These 4 tech small caps have been big winners during COVID-19
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The ASX tech sector has been savaged since COVID-19 began affecting local equity markets nearly two months ago.
But there have been a handful of companies making gains despite being unlikely beneficiaries of the pandemic.
Know Your Customer (KYC) due diligence for banks is becoming increasingly complicated and Kyckr has a software solution designed to make things easier.
The company provides live customer intelligence software to help clients comply with “know-your-customer” laws.
Kyckr CEO Ian Henderson told Stockhead earlier this year the company was founded in 2007 when banks were not so heavily regulated. But with the ever growing roll of red tape, Kyckr’s services are in hot demand.
Earlier this month the company announced one of its biggest and most loyal clients, US bank Citi, was extending its contract.
The stock has more than doubled in the last month.
How do you facilitate open houses when gatherings of more than two people are banned? You do it online and Asset Owl has just the solution — inspector360.
AssetOwl’s software was originally developed to eliminate a lot of the paperwork around property management and inspections, with the feature facilitating virtual inspections intended as an add-on feature.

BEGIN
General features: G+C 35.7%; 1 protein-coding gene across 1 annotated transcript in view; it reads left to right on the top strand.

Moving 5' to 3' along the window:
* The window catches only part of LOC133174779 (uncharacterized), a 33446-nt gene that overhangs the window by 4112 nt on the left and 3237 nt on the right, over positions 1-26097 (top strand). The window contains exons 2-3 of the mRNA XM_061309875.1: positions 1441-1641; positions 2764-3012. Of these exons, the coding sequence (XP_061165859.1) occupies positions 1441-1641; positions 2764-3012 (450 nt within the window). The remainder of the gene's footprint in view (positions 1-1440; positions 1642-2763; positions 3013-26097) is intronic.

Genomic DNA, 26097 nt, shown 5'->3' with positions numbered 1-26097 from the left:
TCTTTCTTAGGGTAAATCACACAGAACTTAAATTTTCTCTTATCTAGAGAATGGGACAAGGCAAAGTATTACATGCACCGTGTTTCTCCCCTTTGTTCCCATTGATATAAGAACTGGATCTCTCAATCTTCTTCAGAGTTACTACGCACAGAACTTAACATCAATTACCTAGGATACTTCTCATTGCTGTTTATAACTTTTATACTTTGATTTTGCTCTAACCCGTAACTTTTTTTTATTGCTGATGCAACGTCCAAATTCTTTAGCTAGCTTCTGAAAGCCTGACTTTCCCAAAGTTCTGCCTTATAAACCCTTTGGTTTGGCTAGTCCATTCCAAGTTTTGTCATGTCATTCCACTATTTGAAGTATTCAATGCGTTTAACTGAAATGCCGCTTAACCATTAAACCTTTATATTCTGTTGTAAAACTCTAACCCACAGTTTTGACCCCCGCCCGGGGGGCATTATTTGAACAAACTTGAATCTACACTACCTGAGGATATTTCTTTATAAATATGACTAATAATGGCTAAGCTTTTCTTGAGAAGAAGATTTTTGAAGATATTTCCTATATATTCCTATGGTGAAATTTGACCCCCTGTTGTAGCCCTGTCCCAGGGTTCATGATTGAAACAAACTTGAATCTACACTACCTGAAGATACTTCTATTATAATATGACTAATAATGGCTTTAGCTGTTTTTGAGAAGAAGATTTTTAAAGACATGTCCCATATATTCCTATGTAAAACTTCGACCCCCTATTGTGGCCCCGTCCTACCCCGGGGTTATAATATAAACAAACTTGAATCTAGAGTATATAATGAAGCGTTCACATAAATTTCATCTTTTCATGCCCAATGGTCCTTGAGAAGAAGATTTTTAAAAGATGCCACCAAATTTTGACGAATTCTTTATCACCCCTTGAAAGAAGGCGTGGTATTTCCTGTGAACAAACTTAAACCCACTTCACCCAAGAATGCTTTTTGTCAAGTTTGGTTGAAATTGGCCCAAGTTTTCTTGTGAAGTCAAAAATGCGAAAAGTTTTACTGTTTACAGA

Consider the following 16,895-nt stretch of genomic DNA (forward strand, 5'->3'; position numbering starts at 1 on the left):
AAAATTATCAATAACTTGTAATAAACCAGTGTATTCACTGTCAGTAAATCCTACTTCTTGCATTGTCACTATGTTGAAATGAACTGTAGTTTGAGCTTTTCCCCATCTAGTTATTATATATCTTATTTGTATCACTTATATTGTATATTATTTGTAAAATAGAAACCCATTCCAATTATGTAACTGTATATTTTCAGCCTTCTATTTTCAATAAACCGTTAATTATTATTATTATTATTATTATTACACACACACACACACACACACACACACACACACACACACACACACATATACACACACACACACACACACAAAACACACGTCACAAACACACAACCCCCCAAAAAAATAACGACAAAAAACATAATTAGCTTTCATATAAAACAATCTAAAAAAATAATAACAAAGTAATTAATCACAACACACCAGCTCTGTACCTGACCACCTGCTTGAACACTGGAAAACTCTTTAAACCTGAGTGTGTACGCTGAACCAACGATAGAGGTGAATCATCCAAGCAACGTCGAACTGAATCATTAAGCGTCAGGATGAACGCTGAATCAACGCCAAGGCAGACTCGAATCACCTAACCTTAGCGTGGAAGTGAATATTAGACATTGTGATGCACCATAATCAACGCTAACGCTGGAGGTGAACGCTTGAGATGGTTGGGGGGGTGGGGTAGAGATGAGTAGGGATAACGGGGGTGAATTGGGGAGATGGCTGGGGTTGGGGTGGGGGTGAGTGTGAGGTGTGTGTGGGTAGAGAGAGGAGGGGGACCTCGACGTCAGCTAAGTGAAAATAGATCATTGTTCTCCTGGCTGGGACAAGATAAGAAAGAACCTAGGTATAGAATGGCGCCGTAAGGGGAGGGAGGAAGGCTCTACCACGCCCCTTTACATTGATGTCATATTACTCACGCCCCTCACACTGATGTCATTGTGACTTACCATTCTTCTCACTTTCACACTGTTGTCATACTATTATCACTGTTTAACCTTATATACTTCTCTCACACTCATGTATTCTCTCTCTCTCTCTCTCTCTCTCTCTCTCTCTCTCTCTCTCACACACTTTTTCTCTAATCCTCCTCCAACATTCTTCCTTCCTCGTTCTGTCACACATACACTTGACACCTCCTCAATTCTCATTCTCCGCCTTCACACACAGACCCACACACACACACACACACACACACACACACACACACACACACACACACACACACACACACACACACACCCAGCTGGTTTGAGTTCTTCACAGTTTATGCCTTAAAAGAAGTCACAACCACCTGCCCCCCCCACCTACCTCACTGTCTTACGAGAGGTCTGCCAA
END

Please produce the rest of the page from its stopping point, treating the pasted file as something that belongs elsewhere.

However, the increased demand for virtual inspections has resulted in this feature been fast tracked.
The company reported demand for this new service had skyrocketed in recent weeks. It helps potential buyers see the property in a similar way to Google Street View.
Like Kyckr, it’s shares have also more than doubled in the last few weeks.
Meanwhile, Whispir’s software solution was adopted by the Victorian Department of Health and Human Services (DHHS) to monitor travellers told to self isolate after coming back from holiday.
The software sends interactive messages to COVID-19 sufferers. It can monitor their daily health and check compliance with self-isolation requirements.
The stock listed last year at $1.51 and was stable until COVID-19 hit, when it crashed to 71c. But since the Victorian government deal was announced the company has been heading back up and now sits at $1.75.
Nanoveu’s flagship tech is designed to enable people with far sightedness to read smartphones and tablets without glasses.
But it too is sitting on a healthy gain after saying last week it would incorporate antiviral nanotechnology. It is targeting products to be available in a few months, although the first tests will be on a different coronavirus to COVID-19 — specifically HCoV-OC43, which was one of the first coronaviruses to be discovered.
Nanoveu boss Alfred Chong said there would be a strong interest in his company’s products with mobile phones being prime candidates for the spread of disease.